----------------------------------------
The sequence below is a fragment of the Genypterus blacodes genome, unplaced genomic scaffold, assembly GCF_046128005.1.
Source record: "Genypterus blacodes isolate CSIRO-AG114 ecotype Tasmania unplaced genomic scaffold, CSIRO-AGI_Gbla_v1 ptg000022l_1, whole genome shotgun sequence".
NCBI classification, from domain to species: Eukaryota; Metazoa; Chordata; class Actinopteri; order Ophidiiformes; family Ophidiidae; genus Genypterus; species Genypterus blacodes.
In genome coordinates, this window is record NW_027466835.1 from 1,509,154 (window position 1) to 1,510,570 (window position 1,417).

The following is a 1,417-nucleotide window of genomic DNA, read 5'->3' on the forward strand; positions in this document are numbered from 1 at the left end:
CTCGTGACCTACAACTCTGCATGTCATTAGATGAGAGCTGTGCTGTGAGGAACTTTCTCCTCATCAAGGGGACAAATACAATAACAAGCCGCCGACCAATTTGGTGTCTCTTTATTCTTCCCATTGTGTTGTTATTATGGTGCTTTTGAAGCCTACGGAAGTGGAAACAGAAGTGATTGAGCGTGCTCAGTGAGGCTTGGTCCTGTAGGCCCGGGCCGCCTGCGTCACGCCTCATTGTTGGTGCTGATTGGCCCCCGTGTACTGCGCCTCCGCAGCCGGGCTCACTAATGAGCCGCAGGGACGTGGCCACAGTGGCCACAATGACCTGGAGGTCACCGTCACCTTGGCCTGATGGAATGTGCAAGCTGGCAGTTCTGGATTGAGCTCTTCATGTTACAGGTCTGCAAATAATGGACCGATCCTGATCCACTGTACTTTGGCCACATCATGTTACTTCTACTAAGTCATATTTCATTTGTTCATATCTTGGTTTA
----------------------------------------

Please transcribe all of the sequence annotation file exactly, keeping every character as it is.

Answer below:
The sequence below is a fragment of the Genypterus blacodes genome, unplaced genomic scaffold, assembly GCF_046128005.1.
Source record: "Genypterus blacodes isolate CSIRO-AG114 ecotype Tasmania unplaced genomic scaffold, CSIRO-AGI_Gbla_v1 ptg000022l_1, whole genome shotgun sequence".
NCBI classification, from domain to species: Eukaryota; Metazoa; Chordata; class Actinopteri; order Ophidiiformes; family Ophidiidae; genus Genypterus; species Genypterus blacodes.
In genome coordinates, this window is record NW_027466835.1 from 1,509,154 (window position 1) to 1,510,570 (window position 1,417).

The following is a 1,417-nucleotide window of genomic DNA, read 5'->3' on the forward strand; positions in this document are numbered from 1 at the left end:
CTCGTGACCTACAACTCTGCATGTCATTAGATGAGAGCTGTGCTGTGAGGAACTTTCTCCTCATCAAGGGGACAAATACAATAACAAGCCGCCGACCAATTTGGTGTCTCTTTATTCTTCCCATTGTGTTGTTATTATGGTGCTTTTGAAGCCTACGGAAGTGGAAACAGAAGTGATTGAGCGTGCTCAGTGAGGCTTGGTCCTGTAGGCCCGGGCCGCCTGCGTCACGCCTCATTGTTGGTGCTGATTGGCCCCCGTGTACTGCGCCTCCGCAGCCGGGCTCACTAATGAGCCGCAGGGACGTGGCCACAGTGGCCACAATGACCTGGAGGTCACCGTCACCTTGGCCTGATGGAATGTGCAAGCTGGCAGTTCTGGATTGAGCTCTTCATGTTACAGGTCTGCAAATAATGGACCGATCCTGATCCACTGTACTTTGGCCACATCATGTTACTTCTACTAAGTCATATTTCATTTGTTCATATCTTGGTTTA